China is playing a zero-sum game internationally and willing to win at all costs. That certainly won’t be Chinese President Xi Jinping’s message to world leaders at the second Belt and Road Initiative Forum in Beijing this week, but that is the reality.
For the last two decades, China fooled the world into believing it would embrace the rules-based international order and become a responsible stakeholder.
Instead, China has used its membership in the World Trade Organization as an instrument for its economic advancement aimed directly at the expense of other more developed member states. Moreover, it has tightened its one-party authoritarian rule, increased repression of domestic dissent, and escalated human rights abuses within its borders. And it is building up its military’s might—including new capabilities to menace Taiwan, Japan, and other neighbors to threaten U.S. forces in the Indo-Pacific region, and to project power globally.
China now is trying to fool the world again by luring foreign governments to join its Belt and Road Initiative with extravagant promises of Chinese investment for their infrastructure projects.
Some countries have already learned hard lessons from Beijing’s debt-trap diplomacy. For example, Sri Lanka was forced to give a Chinese state-owned company majority control of its $1.3 billion Hambantota port for 99 years after it defaulted on a Chinese loan, and Pakistan is now seeking to drastically curb borrowing from China as it faces a mounting debt crisis.
Yet these and other cautionary tales aren’t deterring everyone. Last March, Italy became the first G7 nation to sign on to the Belt and Road Initiative. Alarmingly, the United Kingdom appears willing to allow some Chinese hardware into the development of their 5G network. More countries in Europe and other regions may soon follow.
This is stunningly naive.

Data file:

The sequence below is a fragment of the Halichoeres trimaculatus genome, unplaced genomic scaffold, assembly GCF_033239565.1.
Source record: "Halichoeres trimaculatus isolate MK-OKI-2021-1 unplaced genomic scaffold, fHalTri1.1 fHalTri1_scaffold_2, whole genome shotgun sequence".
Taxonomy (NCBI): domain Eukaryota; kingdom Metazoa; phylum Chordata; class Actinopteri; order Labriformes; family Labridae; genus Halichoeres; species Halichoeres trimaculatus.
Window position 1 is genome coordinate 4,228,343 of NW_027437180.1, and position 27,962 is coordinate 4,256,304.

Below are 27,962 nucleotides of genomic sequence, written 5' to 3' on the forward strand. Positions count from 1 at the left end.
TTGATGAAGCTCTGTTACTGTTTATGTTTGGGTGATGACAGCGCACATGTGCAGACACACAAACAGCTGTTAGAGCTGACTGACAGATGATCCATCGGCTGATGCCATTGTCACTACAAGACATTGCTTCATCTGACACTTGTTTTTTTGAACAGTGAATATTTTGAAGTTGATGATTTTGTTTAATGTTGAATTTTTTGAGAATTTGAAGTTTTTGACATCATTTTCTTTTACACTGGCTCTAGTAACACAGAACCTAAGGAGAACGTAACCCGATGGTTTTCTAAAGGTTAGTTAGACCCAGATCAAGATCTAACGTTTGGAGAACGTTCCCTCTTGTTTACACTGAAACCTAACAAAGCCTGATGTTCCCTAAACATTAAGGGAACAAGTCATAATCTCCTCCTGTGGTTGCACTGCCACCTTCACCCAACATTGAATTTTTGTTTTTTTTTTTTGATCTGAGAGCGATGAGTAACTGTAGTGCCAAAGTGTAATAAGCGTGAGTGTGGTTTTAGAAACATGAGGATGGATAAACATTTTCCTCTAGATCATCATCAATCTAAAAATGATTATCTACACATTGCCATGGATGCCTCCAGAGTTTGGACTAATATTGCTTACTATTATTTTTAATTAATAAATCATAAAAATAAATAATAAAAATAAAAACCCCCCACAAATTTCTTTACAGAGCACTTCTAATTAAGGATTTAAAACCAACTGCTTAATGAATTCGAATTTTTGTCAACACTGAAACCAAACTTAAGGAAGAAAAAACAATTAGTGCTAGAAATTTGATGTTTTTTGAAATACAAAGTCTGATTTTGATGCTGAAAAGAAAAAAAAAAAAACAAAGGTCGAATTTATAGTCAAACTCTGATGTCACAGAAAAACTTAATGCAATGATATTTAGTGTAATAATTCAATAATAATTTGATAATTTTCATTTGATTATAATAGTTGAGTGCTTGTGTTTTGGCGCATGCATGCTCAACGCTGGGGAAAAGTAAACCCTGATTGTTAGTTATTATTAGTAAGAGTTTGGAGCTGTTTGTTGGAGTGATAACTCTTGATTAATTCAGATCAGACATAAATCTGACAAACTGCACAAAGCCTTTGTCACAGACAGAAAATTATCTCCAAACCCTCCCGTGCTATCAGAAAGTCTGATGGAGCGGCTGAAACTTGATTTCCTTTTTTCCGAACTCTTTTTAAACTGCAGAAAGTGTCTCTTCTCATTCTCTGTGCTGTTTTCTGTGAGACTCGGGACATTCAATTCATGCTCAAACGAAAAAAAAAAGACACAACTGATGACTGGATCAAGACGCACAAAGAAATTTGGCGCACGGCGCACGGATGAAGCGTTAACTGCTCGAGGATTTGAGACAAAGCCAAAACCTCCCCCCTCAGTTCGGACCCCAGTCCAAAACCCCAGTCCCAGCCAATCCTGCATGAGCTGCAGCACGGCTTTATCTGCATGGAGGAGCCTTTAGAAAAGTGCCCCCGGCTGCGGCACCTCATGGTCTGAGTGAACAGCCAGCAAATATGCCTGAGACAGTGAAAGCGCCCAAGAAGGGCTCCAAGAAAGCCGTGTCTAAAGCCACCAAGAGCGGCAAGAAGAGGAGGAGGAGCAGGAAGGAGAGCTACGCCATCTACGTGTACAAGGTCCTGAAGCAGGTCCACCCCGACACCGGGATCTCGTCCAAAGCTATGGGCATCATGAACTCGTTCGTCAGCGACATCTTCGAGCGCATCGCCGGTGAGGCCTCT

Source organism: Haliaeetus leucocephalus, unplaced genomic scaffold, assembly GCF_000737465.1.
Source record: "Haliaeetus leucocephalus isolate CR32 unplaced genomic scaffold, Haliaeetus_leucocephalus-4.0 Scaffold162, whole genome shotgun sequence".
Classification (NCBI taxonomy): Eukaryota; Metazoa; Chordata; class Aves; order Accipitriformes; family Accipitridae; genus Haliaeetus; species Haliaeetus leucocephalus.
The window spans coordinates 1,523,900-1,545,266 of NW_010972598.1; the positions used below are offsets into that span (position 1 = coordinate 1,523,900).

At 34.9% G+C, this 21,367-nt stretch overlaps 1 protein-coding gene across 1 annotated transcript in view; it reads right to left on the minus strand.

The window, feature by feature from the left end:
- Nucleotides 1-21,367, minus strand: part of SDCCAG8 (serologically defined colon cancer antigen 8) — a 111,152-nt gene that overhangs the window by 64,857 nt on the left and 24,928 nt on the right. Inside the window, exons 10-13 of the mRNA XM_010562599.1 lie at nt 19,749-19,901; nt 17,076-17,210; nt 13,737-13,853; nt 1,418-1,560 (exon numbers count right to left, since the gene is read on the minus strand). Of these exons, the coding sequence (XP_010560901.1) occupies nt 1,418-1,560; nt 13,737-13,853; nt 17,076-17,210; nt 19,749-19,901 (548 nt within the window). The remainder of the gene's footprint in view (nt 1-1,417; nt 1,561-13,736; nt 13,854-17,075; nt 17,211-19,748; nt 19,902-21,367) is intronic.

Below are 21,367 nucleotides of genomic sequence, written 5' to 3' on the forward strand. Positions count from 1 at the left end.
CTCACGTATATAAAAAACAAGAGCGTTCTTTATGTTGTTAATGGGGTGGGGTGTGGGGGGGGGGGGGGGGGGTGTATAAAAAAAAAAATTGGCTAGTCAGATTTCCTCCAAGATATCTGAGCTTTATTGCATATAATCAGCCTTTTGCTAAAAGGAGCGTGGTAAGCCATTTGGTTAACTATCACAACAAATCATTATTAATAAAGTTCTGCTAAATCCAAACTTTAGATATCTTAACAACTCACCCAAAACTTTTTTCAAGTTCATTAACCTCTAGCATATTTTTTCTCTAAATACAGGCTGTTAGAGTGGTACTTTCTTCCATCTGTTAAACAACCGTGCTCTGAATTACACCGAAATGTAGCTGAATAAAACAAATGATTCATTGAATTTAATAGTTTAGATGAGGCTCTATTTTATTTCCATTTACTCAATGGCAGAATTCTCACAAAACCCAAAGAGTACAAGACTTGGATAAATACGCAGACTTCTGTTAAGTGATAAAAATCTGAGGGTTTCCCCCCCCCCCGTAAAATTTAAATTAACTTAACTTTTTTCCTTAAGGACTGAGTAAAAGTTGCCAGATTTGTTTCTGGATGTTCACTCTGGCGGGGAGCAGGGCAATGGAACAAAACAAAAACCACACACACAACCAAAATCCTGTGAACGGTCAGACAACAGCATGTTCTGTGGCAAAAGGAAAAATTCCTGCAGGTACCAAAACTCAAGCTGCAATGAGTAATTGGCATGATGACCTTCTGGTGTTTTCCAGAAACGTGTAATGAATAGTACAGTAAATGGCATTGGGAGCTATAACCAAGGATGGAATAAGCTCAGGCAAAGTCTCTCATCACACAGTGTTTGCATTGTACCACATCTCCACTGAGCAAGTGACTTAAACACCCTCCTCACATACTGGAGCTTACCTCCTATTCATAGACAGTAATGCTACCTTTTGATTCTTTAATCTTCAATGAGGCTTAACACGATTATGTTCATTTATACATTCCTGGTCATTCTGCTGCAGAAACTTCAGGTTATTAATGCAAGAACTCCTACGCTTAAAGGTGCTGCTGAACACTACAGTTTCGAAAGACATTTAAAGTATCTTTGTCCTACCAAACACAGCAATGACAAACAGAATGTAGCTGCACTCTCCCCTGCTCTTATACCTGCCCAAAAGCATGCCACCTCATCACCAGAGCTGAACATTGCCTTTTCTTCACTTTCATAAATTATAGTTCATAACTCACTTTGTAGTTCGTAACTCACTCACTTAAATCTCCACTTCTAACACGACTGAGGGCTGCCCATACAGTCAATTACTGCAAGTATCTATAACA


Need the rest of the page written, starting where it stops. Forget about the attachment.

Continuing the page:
China’s mercantilist goal is simple—undermine foreign competition by stealing intellectual property and trade secrets, and artificially propping up Chinese state-directed actors at the expense of its trading “partners.”
In addition to debt-trap diplomacy, Beijing’s long list of aggressive tactics also includes targeting U.S. and other foreign industries for eventual displacement, violating foreign sanctions laws and export controls, and working through state-directed actors, like Huawei and ZTE, to steal trade secrets and gain unfair advantages. Indeed, the Office of the U.S. Trade Representative reports that China’s intellectual property theft costs the U.S. as much as $600 billion annually—an amount that exceeds the collective profits of the top 50 companies on last year’s Fortune 500 list. Chinese state-directed theft of American ingenuity amounts to the greatest transfer of wealth in human history.
China’s actions are not just part of an unprecedented effort to supplant America’s role as the leading economic and military power. Rather, they are in direct contradiction to the most deeply held values by the U.S. and fellow democracies.
They are also deeply rooted in Chinese Communist Party’s view of history—that it is China’s rightful place to be the most powerful nation on earth, and that the last hundred years are an aberration. Look no further than the target date set by President Xi for China to cement its global dominance: 2049, the 100th anniversary of the founding of the People’s Republic of China.
As we in the U.S. are learning—sometimes more slowly than we should—China’s long-term threats to national security and economic security far outweigh the short-term benefits from Chinese foreign investment or increased exports to China. Unfortunately, it seems many countries around the world are either unaware of China’s long-term threats or else willfully ignoring the real risks in exchange for access to Chinese markets, loans, and other short-term economic benefits.
China’s rise poses this century’s most significant threat not only to the security and economic interests of America and other democracies, but also to the values of freedom and openness that we hold dear. Beijing’s upcoming Belt and Road Initiative Forum and other efforts to woo the world do not change this. So long as China remains under the Communist Party’s totalitarian rule, the free world must remain clear-eyed about China’s challenge to our hard-won international order.